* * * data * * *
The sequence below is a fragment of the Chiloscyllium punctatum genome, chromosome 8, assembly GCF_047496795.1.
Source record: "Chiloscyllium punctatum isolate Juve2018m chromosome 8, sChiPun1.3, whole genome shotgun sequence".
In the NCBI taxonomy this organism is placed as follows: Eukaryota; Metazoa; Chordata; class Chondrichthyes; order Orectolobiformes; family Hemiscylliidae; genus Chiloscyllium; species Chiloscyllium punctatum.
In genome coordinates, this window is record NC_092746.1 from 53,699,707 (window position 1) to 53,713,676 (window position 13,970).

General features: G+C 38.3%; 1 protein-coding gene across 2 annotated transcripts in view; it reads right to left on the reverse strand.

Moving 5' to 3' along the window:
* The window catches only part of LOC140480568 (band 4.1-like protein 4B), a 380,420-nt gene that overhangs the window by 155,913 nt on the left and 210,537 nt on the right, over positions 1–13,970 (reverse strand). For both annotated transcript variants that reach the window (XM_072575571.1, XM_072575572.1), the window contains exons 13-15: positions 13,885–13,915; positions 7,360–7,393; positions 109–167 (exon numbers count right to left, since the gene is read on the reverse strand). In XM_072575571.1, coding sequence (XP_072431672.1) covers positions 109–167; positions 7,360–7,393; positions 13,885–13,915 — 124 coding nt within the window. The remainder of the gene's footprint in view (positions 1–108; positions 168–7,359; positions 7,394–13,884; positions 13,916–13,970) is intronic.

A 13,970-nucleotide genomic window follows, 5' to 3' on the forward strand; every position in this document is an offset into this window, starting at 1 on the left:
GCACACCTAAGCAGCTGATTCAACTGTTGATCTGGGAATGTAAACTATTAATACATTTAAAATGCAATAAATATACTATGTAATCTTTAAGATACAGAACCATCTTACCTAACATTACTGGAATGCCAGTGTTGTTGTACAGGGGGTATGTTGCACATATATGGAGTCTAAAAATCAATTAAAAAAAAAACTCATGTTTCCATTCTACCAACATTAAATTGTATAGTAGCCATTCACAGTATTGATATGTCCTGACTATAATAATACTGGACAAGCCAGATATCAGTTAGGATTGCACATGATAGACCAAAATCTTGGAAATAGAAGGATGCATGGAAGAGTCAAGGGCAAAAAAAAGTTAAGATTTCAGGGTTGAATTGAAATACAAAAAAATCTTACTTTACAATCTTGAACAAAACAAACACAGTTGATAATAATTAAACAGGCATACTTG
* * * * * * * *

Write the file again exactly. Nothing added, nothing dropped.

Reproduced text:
The sequence below is a fragment of the Chiloscyllium punctatum genome, chromosome 8, assembly GCF_047496795.1.
Source record: "Chiloscyllium punctatum isolate Juve2018m chromosome 8, sChiPun1.3, whole genome shotgun sequence".
In the NCBI taxonomy this organism is placed as follows: Eukaryota; Metazoa; Chordata; class Chondrichthyes; order Orectolobiformes; family Hemiscylliidae; genus Chiloscyllium; species Chiloscyllium punctatum.
In genome coordinates, this window is record NC_092746.1 from 53,699,707 (window position 1) to 53,713,676 (window position 13,970).

General features: G+C 38.3%; 1 protein-coding gene across 2 annotated transcripts in view; it reads right to left on the reverse strand.

Moving 5' to 3' along the window:
* The window catches only part of LOC140480568 (band 4.1-like protein 4B), a 380,420-nt gene that overhangs the window by 155,913 nt on the left and 210,537 nt on the right, over positions 1–13,970 (reverse strand). For both annotated transcript variants that reach the window (XM_072575571.1, XM_072575572.1), the window contains exons 13-15: positions 13,885–13,915; positions 7,360–7,393; positions 109–167 (exon numbers count right to left, since the gene is read on the reverse strand). In XM_072575571.1, coding sequence (XP_072431672.1) covers positions 109–167; positions 7,360–7,393; positions 13,885–13,915 — 124 coding nt within the window. The remainder of the gene's footprint in view (positions 1–108; positions 168–7,359; positions 7,394–13,884; positions 13,916–13,970) is intronic.

A 13,970-nucleotide genomic window follows, 5' to 3' on the forward strand; every position in this document is an offset into this window, starting at 1 on the left:
GCACACCTAAGCAGCTGATTCAACTGTTGATCTGGGAATGTAAACTATTAATACATTTAAAATGCAATAAATATACTATGTAATCTTTAAGATACAGAACCATCTTACCTAACATTACTGGAATGCCAGTGTTGTTGTACAGGGGGTATGTTGCACATATATGGAGTCTAAAAATCAATTAAAAAAAAAACTCATGTTTCCATTCTACCAACATTAAATTGTATAGTAGCCATTCACAGTATTGATATGTCCTGACTATAATAATACTGGACAAGCCAGATATCAGTTAGGATTGCACATGATAGACCAAAATCTTGGAAATAGAAGGATGCATGGAAGAGTCAAGGGCAAAAAAAAGTTAAGATTTCAGGGTTGAATTGAAATACAAAAAAATCTTACTTTACAATCTTGAACAAAACAAACACAGTTGATAATAATTAAACAGGCATACTTG